As you can see the table access follows a unique scan of an index and, although the rowsource execution stats report zero starts for the unique scan, we can see from v$pq_tqstat that slave P004 acquired a “row” (actually a rowid) and passed it to slave P001 which then acquired a row from the table and passed that row to the query coordinator. Oracle really did execute a parallel query, starting and stopping a total of 6 sessions to perform a single unique index access.

You’ll notice operation 7 is one you’ve only seen in the latest version of Oracle. The PX SELECTOR was introduced in 12c to reduce the number of times a complex parallel query would funnel into the query coordinator (parallel to serial) and then fan out again (serial to parallel) generating a new data flow operation tree (DFO tree) spawning one or two new parallel server groups as it did so. To stop this happening a step that needs to serialise in a 12c parallel plan can nominate one of the existing PX server processes (from each set, if necessary) to do the job so that the same set of PX servers can carry on running the query without the need for a new DFO tree to appear.

This enhancement to parallel execution plans is a good idea – except when it appears in my silly little query and turns something that ought to be quick and cheap into a job that is far more resource-intensive than it should be.

At this point, of course, you’re probably wondering what kind of idiot would put a parallel() hint into a query that was doing nothing but selecting one row by primary key – the answer is: “the Oracle optimizer in 12c”. I discovered this anomaly while creating a demonstration of the way that a distributed parallel query has to serialise through a single database link even if the operations at the two ends of the link run parallel. Here’s the SQL I wrote for the full demonstration:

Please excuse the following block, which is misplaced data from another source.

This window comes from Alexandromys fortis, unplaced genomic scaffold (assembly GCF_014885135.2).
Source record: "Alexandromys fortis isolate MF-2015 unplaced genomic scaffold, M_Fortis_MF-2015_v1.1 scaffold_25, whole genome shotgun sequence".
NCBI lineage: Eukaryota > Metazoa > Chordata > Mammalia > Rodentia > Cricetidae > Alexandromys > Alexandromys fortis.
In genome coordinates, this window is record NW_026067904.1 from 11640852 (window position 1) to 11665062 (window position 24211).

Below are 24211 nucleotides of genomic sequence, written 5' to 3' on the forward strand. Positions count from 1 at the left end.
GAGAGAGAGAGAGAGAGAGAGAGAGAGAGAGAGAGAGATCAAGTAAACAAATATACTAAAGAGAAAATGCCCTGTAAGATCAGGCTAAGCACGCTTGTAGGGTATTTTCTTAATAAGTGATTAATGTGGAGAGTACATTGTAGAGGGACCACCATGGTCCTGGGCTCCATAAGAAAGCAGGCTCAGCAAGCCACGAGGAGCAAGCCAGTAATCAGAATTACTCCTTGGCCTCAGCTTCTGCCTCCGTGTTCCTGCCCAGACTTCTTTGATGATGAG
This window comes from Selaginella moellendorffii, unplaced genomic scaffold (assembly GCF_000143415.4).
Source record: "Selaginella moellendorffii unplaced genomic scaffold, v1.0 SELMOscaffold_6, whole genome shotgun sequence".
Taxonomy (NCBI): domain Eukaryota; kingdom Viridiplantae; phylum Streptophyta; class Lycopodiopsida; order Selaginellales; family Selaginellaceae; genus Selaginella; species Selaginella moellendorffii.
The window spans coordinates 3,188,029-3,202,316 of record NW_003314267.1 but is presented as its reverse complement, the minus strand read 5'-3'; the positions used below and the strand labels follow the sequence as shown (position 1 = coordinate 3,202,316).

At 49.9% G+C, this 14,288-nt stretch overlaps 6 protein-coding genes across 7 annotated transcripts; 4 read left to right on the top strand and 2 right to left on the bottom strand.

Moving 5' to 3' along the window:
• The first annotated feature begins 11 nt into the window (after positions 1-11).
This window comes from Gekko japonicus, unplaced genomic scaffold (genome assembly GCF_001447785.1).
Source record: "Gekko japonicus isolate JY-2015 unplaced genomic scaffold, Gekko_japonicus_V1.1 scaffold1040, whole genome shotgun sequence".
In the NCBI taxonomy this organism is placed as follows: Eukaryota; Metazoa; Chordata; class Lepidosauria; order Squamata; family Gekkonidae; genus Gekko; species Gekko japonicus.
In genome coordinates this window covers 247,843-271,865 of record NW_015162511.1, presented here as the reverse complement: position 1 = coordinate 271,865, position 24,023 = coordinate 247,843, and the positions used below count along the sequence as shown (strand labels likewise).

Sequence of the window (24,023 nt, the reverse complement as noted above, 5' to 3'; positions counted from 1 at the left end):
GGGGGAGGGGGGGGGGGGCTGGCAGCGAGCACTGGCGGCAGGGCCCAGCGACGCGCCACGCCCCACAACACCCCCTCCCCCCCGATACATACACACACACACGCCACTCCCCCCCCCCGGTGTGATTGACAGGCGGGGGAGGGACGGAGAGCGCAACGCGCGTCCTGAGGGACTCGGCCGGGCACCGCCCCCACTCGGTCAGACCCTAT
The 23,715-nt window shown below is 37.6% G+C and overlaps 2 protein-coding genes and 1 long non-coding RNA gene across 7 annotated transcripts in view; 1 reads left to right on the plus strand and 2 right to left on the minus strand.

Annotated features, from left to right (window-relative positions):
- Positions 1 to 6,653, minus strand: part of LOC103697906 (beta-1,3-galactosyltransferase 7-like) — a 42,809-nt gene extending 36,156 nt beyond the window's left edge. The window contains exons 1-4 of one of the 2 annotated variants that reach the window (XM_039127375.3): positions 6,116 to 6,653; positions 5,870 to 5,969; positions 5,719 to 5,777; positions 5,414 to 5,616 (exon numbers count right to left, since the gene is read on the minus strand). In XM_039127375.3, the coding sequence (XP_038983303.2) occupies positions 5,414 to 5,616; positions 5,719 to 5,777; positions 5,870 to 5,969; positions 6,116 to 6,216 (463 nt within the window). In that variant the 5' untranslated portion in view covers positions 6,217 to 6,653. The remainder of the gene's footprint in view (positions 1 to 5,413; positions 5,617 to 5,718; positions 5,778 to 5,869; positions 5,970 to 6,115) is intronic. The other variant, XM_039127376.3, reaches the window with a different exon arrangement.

rem     Script:         distributed_pq.sql
rem     Author:         Jonathan Lewis
rem     Dated:          May 2016

define m_remote='test@loopback'
define m_remote='orcl@loopback'

create table t1
nologging
as
with generator as (
        select  --+ materialize
                rownum id
        from dual
        connect by
                level <= 1e4
)
select
        cast(rownum as number(8,0))                     id,
        cast(lpad(rownum,8,'0') as varchar2(8))         v1,
        cast(rpad('x',100) as varchar2(100))            padding
from
        generator       v1,
        generator       v2
where
        rownum <= 1e5 ; create table t2 as select  * from    t1 where   mod(id,100) = 0 ; alter table t2 add constraint t2_pk primary key(id); begin         dbms_stats.gather_table_stats(                 ownname          => user,
                tabname          =>'T1',
                method_opt       => 'for all columns size 1'
        );

        dbms_stats.gather_table_stats(
                ownname          => user,
                tabname          =>'T2',
                method_opt       => 'for all columns size 1'
        );
end;
/

set serveroutput off

select
        /*+ parallel(3) */
        t1.v1, t2.v1
from
        t1,
        t2@&m_remote
where
        mod(t1.id,10) = 0
and     t2.id = t1.id
and     mod(to_number(t2.v1),10) = 1
;